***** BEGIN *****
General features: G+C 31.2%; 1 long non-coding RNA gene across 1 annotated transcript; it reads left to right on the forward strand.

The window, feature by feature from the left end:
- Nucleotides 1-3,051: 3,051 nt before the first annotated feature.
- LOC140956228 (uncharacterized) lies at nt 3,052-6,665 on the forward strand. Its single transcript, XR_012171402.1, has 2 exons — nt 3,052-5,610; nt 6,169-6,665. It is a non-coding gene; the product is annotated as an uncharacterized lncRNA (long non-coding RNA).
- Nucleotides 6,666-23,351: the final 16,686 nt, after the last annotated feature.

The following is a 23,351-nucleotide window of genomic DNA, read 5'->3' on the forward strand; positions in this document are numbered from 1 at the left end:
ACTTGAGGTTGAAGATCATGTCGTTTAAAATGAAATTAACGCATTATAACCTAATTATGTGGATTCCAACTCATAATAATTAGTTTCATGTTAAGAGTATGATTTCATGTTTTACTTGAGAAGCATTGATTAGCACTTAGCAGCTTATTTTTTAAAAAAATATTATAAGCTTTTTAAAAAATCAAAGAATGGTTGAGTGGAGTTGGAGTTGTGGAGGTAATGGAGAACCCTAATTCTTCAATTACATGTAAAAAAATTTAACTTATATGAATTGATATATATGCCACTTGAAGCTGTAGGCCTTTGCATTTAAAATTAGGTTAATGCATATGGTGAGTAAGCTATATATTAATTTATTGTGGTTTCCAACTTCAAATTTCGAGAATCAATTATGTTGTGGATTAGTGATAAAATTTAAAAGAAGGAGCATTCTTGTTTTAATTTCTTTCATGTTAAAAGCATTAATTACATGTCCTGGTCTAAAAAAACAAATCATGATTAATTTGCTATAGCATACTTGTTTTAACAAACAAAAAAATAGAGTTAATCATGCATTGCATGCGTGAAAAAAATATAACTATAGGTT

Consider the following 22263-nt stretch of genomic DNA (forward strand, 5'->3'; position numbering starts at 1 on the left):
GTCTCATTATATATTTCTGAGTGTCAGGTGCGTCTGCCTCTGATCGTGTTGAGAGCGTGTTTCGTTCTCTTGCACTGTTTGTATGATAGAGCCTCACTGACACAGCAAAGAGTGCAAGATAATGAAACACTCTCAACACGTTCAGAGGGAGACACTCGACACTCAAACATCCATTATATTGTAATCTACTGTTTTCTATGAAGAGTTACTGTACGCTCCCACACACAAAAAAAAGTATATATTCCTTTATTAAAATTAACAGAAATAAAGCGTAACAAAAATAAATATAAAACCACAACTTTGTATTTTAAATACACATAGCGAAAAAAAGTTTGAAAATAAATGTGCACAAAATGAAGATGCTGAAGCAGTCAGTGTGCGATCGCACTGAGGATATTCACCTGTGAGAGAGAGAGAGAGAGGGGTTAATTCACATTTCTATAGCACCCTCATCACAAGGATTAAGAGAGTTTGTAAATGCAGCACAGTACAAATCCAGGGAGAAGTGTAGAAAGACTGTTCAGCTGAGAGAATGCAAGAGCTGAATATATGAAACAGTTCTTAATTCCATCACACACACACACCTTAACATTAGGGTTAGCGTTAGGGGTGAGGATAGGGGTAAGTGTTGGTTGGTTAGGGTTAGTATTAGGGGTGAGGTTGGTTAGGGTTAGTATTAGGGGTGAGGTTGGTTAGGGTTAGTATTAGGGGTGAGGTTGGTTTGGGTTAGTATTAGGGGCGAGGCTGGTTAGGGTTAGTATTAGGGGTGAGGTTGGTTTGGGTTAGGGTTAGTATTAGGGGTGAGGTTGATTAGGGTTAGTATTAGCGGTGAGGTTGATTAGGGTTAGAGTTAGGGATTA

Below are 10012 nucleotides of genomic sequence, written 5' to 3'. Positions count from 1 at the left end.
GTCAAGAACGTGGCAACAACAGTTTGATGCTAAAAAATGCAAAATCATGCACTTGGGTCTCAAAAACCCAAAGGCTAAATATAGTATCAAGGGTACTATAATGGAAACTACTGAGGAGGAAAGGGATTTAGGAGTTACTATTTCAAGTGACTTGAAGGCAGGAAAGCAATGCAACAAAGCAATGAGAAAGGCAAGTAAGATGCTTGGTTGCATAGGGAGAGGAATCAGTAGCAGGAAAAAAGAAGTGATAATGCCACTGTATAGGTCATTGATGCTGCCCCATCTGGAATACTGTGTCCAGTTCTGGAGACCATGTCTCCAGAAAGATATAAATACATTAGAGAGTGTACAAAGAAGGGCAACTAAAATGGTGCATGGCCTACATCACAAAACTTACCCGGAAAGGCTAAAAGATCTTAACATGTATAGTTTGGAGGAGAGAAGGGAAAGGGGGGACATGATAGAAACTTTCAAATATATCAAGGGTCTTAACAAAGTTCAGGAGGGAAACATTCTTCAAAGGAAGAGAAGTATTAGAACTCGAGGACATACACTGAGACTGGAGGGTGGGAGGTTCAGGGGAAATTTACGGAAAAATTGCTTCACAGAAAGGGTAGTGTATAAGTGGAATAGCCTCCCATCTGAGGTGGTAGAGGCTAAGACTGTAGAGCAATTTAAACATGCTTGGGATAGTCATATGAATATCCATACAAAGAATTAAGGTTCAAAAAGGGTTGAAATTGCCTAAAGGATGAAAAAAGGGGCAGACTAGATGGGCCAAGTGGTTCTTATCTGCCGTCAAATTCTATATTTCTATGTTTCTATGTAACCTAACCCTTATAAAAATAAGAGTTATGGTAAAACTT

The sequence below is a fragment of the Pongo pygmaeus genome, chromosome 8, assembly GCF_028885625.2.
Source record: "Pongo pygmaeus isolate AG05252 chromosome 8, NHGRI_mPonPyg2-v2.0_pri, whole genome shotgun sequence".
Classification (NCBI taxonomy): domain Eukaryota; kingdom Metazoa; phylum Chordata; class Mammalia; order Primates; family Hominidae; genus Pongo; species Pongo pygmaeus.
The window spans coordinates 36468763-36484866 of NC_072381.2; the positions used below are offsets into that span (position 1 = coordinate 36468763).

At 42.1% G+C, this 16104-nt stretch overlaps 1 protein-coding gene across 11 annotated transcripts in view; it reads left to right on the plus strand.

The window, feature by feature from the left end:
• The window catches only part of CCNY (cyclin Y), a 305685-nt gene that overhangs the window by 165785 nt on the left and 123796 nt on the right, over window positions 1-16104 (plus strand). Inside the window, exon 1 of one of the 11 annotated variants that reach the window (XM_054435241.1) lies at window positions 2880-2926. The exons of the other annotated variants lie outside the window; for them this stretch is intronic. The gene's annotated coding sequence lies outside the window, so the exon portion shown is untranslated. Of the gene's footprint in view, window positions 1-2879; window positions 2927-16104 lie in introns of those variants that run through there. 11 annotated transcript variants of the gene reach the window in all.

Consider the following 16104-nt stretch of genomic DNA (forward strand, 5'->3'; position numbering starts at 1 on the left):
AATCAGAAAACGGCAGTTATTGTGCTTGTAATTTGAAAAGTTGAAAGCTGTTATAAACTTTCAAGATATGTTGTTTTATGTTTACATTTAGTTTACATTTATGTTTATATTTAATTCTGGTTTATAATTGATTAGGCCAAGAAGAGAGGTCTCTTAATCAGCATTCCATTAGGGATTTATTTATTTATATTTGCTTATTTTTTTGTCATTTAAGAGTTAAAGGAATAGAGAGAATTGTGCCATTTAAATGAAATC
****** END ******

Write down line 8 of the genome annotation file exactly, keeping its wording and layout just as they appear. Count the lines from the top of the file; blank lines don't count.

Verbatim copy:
Consider the following 22263-nt stretch of genomic DNA (forward strand, 5'->3'; position numbering starts at 1 on the left):